By Scott Huntington
Just over a year ago, people from all around the world turned their attention to Krommenie, Netherlands, as it opened a high-tech bike path to travelers.
Dubbed the SolaRoad, the path is special because one of its two lanes is equipped with solar panels that can feed energy back to the grid. Although the path spans less than 250 feet in length, developers hoped it would be able to produce enough annual energy to power homes. Now that it’s been open for a full year, it’s time to look at what worked and what didn’t.
Eventually, engineers were able to come up with a material that would hold up to the weather, and the SolaRoad opened in entirety again. Because the path is in the middle of a three-year testing cycle, it’s possible other unexpected challenges will arise later on that will need to be dealt with.
It makes sense that the SolaRoad was launched in the Netherlands. Cycling is already a very popular activity there, and it's known to be very safe.
However, the same can’t be said in terms of bike use in the United States. Statistically, only 1 percent of trips are taken by bicycle. Additionally, there is often confusion about bike laws, and it doesn’t take to see cars driving in the bike lanes, or at least ignoring the often-forgotten law of giving a bicyclist a minimum of three feet of space. It will be interesting to see the reaction if a solar bike path ends up in the U.S.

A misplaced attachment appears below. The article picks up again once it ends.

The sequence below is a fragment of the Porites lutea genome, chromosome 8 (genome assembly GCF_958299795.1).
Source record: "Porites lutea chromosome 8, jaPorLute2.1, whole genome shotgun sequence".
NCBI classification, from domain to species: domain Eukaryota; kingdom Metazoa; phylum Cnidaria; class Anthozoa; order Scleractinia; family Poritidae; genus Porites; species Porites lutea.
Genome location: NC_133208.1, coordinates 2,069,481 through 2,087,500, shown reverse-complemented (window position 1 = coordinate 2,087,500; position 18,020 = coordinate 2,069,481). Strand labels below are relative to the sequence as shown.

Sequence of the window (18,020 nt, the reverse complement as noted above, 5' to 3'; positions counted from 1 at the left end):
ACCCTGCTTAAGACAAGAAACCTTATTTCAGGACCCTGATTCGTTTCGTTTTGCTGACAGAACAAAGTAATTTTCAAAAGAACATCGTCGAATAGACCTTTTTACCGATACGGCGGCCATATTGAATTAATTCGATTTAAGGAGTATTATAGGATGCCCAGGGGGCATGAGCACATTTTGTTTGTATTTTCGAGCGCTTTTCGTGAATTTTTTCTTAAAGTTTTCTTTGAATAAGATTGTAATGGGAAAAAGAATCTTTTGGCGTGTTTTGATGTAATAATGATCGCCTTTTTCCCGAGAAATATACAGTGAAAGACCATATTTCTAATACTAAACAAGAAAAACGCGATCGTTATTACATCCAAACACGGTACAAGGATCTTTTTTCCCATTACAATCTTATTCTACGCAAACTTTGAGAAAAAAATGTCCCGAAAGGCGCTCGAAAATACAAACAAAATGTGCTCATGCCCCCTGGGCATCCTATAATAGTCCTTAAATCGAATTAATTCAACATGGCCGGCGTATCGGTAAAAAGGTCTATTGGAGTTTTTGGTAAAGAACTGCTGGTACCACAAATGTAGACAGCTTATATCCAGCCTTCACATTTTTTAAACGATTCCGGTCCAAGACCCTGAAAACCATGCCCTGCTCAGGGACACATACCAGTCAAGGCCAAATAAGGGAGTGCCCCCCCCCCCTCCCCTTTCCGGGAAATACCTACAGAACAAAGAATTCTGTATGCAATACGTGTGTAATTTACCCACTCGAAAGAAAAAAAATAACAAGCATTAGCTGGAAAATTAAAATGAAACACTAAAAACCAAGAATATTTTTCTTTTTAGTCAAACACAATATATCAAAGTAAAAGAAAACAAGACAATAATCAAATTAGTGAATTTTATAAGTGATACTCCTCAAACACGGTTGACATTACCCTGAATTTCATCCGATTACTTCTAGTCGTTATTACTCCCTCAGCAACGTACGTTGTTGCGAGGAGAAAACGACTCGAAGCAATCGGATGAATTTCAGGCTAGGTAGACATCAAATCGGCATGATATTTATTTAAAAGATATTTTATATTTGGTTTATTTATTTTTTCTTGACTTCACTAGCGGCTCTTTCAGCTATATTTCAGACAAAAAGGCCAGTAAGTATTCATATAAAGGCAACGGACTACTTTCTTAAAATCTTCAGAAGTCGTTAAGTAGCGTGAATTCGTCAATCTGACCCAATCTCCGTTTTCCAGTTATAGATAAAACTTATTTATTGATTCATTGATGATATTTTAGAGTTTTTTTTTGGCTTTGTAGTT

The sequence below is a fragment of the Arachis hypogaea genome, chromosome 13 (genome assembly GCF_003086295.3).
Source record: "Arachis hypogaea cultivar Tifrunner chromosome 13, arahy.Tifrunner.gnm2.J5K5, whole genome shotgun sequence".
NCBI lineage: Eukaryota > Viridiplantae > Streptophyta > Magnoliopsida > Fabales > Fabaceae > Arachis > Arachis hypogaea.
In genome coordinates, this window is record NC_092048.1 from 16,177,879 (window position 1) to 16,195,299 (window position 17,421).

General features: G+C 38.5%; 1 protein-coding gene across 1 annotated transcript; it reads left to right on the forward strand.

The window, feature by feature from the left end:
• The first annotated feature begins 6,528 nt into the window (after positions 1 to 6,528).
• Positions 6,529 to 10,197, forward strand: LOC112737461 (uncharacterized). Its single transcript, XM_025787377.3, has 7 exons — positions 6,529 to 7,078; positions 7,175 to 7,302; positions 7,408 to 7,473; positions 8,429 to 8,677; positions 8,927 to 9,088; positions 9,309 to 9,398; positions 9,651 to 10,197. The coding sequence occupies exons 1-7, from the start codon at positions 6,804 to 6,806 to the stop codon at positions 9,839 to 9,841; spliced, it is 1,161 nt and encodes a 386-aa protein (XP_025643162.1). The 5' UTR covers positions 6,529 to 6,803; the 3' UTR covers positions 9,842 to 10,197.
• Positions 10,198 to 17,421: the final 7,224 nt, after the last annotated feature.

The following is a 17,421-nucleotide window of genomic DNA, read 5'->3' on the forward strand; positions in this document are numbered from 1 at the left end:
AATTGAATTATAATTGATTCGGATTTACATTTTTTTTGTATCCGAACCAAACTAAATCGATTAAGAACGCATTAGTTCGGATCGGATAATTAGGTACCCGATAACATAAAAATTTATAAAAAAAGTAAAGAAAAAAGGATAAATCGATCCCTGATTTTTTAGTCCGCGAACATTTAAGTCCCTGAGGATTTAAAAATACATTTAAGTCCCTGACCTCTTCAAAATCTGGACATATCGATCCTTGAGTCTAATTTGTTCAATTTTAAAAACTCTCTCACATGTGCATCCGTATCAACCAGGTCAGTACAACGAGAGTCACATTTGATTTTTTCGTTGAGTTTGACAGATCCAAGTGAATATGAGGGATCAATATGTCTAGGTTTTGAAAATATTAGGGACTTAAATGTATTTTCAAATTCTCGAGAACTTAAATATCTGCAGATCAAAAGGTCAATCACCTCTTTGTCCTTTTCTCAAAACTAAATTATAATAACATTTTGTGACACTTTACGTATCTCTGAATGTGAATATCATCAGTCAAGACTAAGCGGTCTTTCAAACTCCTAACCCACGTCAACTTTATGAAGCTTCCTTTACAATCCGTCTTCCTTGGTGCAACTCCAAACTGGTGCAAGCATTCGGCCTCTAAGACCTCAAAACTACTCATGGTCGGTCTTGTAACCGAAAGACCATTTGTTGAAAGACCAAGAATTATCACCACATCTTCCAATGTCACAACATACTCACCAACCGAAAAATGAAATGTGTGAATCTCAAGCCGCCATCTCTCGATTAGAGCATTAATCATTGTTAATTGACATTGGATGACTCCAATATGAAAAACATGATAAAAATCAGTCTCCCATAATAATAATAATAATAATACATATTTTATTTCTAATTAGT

Consider that the SolaRoad cost $3.7 million to build, and in the Netherlands, solar energy costs $2 per kilowatt. That means the money spent for the SolaRoad could have bought 520,000 kilowatts of electricity. Compare that amount with the 3,000 kilowatts produced by the SolaRoad, and it’s easy to see why some people aren’t convinced the project was worthwhile. That’s 173 houses that could have been powered instead of one, for those wondering about the math.
The cost involved and the possible challenges with finding materials that can tolerate certain climates are two possible reasons why solar bike paths may not be poised for widespread adoption just yet. Still, we’re learning a tremendous amount by giving it a shot, and there is hope for the future.
Those of us who live in the states may not have to wait too long to see some Dutch influence. This spring, the Netherlands and California signed an agreement to collaborate on energy-efficiency projects ranging from electric car charging stations, to zero-emission public transit solutions and, yes, maybe even our very own SolaRoad.
Image credits: SolaRoad